We did the southern part of the route that first afternoon, the hexagons leading us past several cemeteries and the memorial at Hill 60 to the main road between Menin and Ypres (I’m using the old spellings here – since this area of Belgium is Flemish speaking, the French names have been replaced, but as we were here on a battlefields’ tour, I will use the more familiar spelling from days gone by). We stopped and wandered among the graves, reading the names and the ages, feeling the deep peace that settles on such places, enjoying the flowers.
Padlocking our bikes we wandered among the shell holes that still pit Hill 60, tripping over iron embedded in the earth and skirting the brambles that climb over a collapsed dug out before reaching a main road that led back to Ypres. Realising that we had missed the museum and trench systems of Hill 62, we decided to cut the day short and go back to Ypres for a meal and a rest, catch the train back to Poperinge, then make an early start the following day and ride the rest of the route.
Arriving at the station, we found the train delayed by more than half an hour.
‘You can leave your bikes in the lock up over night or take them for 5 Euros each,’ the station master told us. ‘But why not just ride back? It’s only 12 kilometres and you’ll probably beat the train.’
We did that, but unlike all the other roads we had been on, the Route Nacional to Poperinge was not bike friendly. Halfway there we passed a sign saying that bikes were not permitted on the hard shoulder, and twenty-ton international lorries hurtled beside us. I cycled behind Alex and Sophia wondering what I would tell their father if I lost them to traffic. As we pulled in to Talbot House, Sophia turned to me: ‘Just so you know,’ she said. ‘I’m not riding into Ypres tomorrow morning!’
The next day we were all feeling tender. Muscles long unused protested, seat bones felt bruised. We took the train back to Ypres and set out for Hill 62.
On the way, Sophia decided to get to know the cows. ‘We don’t have cows in Cyprus,’ she said, dismounting her bike and approaching a small herd, camera in hand. We do, of course, but not cows like these. Cyprus cows are kept inside, and rarely seen. They’re smaller than the great Friesians and Charolais who approach eagerly, lowing and licking their noses with great rasping tongues. Sophia was entranced, but I could not let her linger. We had miles to go and had to have the bikes back by seven.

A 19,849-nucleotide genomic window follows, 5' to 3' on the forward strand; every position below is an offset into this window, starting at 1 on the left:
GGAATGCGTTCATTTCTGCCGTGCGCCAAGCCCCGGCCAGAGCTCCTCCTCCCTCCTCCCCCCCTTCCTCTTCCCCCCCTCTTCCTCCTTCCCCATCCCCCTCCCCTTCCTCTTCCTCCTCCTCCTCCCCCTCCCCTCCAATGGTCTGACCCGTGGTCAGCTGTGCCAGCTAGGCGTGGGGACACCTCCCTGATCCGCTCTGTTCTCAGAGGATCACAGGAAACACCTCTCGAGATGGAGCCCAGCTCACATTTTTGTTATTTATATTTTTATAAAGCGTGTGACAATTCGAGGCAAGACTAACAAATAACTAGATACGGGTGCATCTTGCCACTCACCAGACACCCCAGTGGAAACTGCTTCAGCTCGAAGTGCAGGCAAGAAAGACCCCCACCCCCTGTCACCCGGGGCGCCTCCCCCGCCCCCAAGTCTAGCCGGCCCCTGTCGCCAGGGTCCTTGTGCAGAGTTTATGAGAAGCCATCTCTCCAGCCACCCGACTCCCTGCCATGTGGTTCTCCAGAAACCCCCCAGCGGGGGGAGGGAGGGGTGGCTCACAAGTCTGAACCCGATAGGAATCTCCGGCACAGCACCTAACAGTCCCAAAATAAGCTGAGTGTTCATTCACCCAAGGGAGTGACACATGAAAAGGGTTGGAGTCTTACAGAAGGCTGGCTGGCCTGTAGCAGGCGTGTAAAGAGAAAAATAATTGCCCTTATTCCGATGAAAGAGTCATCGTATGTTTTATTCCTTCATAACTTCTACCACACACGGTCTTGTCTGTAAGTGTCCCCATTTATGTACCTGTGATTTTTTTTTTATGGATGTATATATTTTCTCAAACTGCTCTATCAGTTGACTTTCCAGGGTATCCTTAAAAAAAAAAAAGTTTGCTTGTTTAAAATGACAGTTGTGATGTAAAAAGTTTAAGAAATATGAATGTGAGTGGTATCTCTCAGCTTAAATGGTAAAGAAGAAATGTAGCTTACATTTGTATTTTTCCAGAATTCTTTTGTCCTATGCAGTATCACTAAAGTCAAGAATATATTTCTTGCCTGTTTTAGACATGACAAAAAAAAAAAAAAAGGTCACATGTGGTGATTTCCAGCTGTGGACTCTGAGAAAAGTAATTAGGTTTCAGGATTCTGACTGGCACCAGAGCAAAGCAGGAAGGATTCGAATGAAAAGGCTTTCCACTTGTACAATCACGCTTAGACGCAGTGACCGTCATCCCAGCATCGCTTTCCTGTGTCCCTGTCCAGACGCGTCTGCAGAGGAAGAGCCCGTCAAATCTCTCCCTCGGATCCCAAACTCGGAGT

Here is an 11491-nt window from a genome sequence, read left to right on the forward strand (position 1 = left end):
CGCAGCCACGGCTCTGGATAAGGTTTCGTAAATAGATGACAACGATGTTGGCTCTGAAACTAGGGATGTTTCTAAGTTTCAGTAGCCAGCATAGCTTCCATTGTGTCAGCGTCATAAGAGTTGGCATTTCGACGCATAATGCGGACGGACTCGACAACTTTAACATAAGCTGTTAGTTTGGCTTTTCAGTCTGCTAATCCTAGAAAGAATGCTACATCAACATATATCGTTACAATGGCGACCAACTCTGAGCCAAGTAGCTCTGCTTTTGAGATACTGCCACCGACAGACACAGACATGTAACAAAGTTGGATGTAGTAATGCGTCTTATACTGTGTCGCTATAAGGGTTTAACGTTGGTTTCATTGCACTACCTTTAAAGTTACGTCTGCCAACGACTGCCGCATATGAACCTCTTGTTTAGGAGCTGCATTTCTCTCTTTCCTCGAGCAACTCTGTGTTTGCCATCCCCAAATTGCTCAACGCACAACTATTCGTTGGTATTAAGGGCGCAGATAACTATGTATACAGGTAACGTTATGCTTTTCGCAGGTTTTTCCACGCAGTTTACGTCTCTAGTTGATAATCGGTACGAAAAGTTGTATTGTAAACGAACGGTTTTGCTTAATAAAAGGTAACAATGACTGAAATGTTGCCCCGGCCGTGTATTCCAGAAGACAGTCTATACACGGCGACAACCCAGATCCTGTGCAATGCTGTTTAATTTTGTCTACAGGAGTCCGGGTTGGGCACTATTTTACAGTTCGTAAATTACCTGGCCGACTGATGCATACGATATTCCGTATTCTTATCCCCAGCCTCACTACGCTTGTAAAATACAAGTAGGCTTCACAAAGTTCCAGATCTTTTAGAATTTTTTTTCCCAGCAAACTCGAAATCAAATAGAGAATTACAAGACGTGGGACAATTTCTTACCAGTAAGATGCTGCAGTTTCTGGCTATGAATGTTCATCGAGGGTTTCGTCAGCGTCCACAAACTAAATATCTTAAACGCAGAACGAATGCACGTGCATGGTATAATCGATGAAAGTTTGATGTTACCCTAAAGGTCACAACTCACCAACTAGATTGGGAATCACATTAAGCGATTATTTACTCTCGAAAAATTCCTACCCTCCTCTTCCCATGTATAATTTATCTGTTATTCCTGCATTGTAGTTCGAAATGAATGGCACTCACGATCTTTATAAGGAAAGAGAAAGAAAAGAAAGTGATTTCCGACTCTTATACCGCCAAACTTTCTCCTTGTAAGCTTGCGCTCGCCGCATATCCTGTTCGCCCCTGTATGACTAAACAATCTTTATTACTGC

Hill 62 has a partially restored trench system and a chaotic museum, but was well worth visiting. I wish that we had brought torches, and were wearing sturdier shoes as many of the dug-outs are still standing and safe to enter, although dark and muddy. From there we cycled back to the main road, up to the memorial at Polygon Wood and into the village of Zonnebeke.
…Where we got lost. Somehow, either the map was wrong or we took a wrong turn, but we ended up many kilometres out of our way, hot, hungry, and out of sorts. No restaurants. No pubs, even to get a sandwich. I beckoned to the only person on the street to ask directions, and as he swayed blearily toward us, Alex muttered sotto voce ‘You had to find the village drunk, didn’t you mum?’ Well the village drunk couldn’t speak much English, but he waved over a passing ambulance whose smiling driver put us right and about half an hour later we arrived at the Commonwealth War Graves cemetery at Tyne Cot, just outside Passchendaele village.
Tyne Cot is the biggest Commonwealth cemetery in the world. It includes 11,954 burials, of which 8,367 are unnamed and its Memorial to the Missing is an continuation of the lists on the Menin Gate and contains the names of 33,783 soldiers of the UK forces, plus a further 1,176 New Zealanders. Our visit coincided with those of several coach loads of British school children who passed among the rows of headstones taking notes, making rubbings, and occasionally calling to each other.
‘I cannot believe,’ said Sophia, looking around. ‘That so many men died over such a short space of time, for that tiny rise of ground. What did it mean? What does it ever mean? Did they think it was worth it?’
We spent about an hour there, resting in the shade by the New Zealand panels naming Missing, and discussing some of the themes that had occurred. ‘Do these memorials create a cult of heroism and glorify war?’ I asked the kids, playing Devil's Advocate to make them consider the possibility. And ‘What about the men who refused to go? Who endured prison, or were killed because they refused to go to a war in which they didn’t believe?’
‘We never talked about Conscientious Objectors in class,’ they said. ‘Dissent was not a topic. Who decides the curriculum anyway?’ That question led to the notion of a standardised curriculum, and the pitfalls that teachers encounter when they are forced to tailor class discussions to the passing of standardised exams. ‘But these things are important!’ They agreed. ‘Does somebody not want us to know that dissent happened? That people were punished, ostracised, imprisoned, shot – for following their beliefs? That going along with the crowd is not necessary?’ For me, these conversations were fascinating. I couldn’t provide many answers, but I was glad that the questions were being asked.
To Be Continued